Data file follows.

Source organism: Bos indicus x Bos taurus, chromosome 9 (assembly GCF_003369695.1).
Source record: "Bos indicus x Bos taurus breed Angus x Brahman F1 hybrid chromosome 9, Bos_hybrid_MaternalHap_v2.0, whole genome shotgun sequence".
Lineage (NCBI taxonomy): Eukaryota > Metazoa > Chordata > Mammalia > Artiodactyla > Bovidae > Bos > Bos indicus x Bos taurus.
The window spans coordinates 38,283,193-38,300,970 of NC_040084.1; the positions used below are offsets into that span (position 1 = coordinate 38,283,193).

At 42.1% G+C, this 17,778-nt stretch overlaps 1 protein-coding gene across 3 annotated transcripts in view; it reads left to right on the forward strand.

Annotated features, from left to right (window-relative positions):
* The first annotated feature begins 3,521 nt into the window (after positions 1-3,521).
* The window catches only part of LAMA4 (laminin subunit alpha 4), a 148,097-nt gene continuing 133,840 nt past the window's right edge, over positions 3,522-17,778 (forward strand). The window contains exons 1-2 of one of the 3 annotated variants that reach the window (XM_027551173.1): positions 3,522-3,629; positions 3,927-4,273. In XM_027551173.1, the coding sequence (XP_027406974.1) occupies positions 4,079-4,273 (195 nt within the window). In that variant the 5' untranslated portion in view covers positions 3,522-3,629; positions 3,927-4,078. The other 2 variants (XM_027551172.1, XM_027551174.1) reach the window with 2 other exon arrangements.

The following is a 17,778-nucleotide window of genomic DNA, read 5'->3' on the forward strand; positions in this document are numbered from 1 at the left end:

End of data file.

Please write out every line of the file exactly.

Source organism: Bos indicus x Bos taurus, chromosome 9 (assembly GCF_003369695.1).
Source record: "Bos indicus x Bos taurus breed Angus x Brahman F1 hybrid chromosome 9, Bos_hybrid_MaternalHap_v2.0, whole genome shotgun sequence".
Lineage (NCBI taxonomy): Eukaryota > Metazoa > Chordata > Mammalia > Artiodactyla > Bovidae > Bos > Bos indicus x Bos taurus.
The window spans coordinates 38,283,193-38,300,970 of NC_040084.1; the positions used below are offsets into that span (position 1 = coordinate 38,283,193).

At 42.1% G+C, this 17,778-nt stretch overlaps 1 protein-coding gene across 3 annotated transcripts in view; it reads left to right on the forward strand.

Annotated features, from left to right (window-relative positions):
* The first annotated feature begins 3,521 nt into the window (after positions 1-3,521).
* The window catches only part of LAMA4 (laminin subunit alpha 4), a 148,097-nt gene continuing 133,840 nt past the window's right edge, over positions 3,522-17,778 (forward strand). The window contains exons 1-2 of one of the 3 annotated variants that reach the window (XM_027551173.1): positions 3,522-3,629; positions 3,927-4,273. In XM_027551173.1, the coding sequence (XP_027406974.1) occupies positions 4,079-4,273 (195 nt within the window). In that variant the 5' untranslated portion in view covers positions 3,522-3,629; positions 3,927-4,078. The other 2 variants (XM_027551172.1, XM_027551174.1) reach the window with 2 other exon arrangements.

The following is a 17,778-nucleotide window of genomic DNA, read 5'->3' on the forward strand; positions in this document are numbered from 1 at the left end: